Monday, September 26, 2011

Civil War Politics is Alive and Well in Ireland

The Presidential election, which had been so boring but has now sprung into spiteful life, has already proved one thing beyond all doubt: civil war politics is alive, well and thriving in Ireland.

Martin McGuinness’ entry, and his very strong chance of victory, has galvanized a moribund Fine Gael campaign. All week they have queued up to take shots – ho, ho – at McGuinness and all he stands for. While Fianna Fáil’s footsoldiers are much more sanguine about the prospect of President McGuinness. This is the insurmountable difference between the parties; their attitudes to the North, and bloody history of island.

Fianna Fáil have been deathly quiet about McGuinness, even though it is they who are in greater political danger from the rise of Sinn Féin. But even though their existence is threatened by the rise of Sinn Féin, Fianna Fáil apparatchiks can’t muster the level of vitriol that blows up like a volcano in every Fine Gael heart at the very thought of a Shinner about the place.

Part of that Fianna Fáil quietude could be a hangover from another exercise in shooting themselves in the foot. Fianna Fáil’s declining to run a candidate in the Presidential election made sense in that the election of the First Ribbon-Cutter (thank you, Deputy Flanagan) is of secondary importance to preparing 2016 General Election candidates in the Local Elections of 2014. But they can never have imagined that Sinn Féin would pull off such a masterstroke as the entry of McGuinness. McGuinness’ candidacy has changed everything.

It is interesting to wonder if Sinn Féin would have run McGuinness if Fianna Fáil had run a candidate – An Spailpín suspects they would have kept their powder dry and not have brought so big a gun to the front. But that’s for the historians to worry about later.

In the present, the Fianna Fáil top brass can only lick yet another wound while knowing that a very big chunk of the fanbase will follow the flag and the republic, standing with Emmet and Wolfe Tone. The fact its someone else beneath the mast is of secondary importance.

While Fine Gael brings the fight to the Shinners, just like always. Fine Gael is the party that bedded the institutions of the state into the fabric of the country during the Dála of the first ten years of independence. As such, Fine Gael tend to defend those institutions with a religious zeal that Fianna Fáil have never been able to muster, despite their greater time in power. This Fine Gael zeal is especially interesting in this time of national crisis, when the institutions of the state have so clearly let us down.

The nasty sectarianism already evidenced in the campaign – that while Martin McGuinness is good enough for Nordies he is utterly out of the question for the good folk of the south – is perhaps another reflection of the reverence in which Fine Gael hold the institutions of the (southern) state. While they view the North as a failed state, Fine Gael hold the southern state to be just fine.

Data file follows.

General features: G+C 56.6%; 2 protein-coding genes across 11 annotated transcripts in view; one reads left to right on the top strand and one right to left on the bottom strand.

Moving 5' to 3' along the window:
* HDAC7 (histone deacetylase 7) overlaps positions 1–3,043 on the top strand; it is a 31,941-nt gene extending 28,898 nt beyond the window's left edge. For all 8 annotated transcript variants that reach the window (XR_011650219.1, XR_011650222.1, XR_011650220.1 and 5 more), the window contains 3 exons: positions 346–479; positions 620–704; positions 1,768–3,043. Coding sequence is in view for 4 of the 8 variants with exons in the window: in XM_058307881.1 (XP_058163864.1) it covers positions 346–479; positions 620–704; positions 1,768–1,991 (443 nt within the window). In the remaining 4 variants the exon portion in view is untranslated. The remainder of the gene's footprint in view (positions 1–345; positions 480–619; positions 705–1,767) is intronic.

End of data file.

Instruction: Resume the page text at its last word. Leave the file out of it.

Well, it’s not. It’s really not. The evidence of the crash is that the institutions of the southern state have failed her people, and the fact that the new broom government are using a very old broom indeed for all their promises is something that can only fill the average citizen with despair.

Another reason why McGuinness is so attractive a candidate. The political establishment’s harping on about McGuinness’ past shows they are out of touch with the Irish present, where more and more people are beginning to realise that there may be more than one failed state on the island.

The First Ribbon-Cutter election isn’t that important in itself, but may be the beginning of a national conversation about who we are and who we want to be. The good and decent Unionists of the North were asked to put up with a lot for the sake of what they were assured was progress and a new tomorrow. For the people of the South to say that’s what’s good enough for the North isn’t good enough for the South suggests we have still to learn the lesson of history after all these bloody years. God help us.

Wednesday, September 21, 2011

Tinker, Tailor, Soldier - Why?

A book isn’t a film and a film isn’t a book. This eternal verité is proved once more by the Tinker, Tailor, Soldier, Spy movie currently on general release. It’s beautiful to look it, superbly acted and scrupulously loyal to the original book. It’s just that as a movie, it’s not very good.

If you haven’t read the original John Le Carré book or are unfamiliar with the plot the odds are against you either figuring out what’s going on or why what’s going on matters. In their determination to be loyal to the book the producers of the movie have left out its heart. Gary Oldman, Benedict Cumberbatch, Colin Firth – all of them are wonderful in the movie but they are dancers without a tune, moving to no purpose.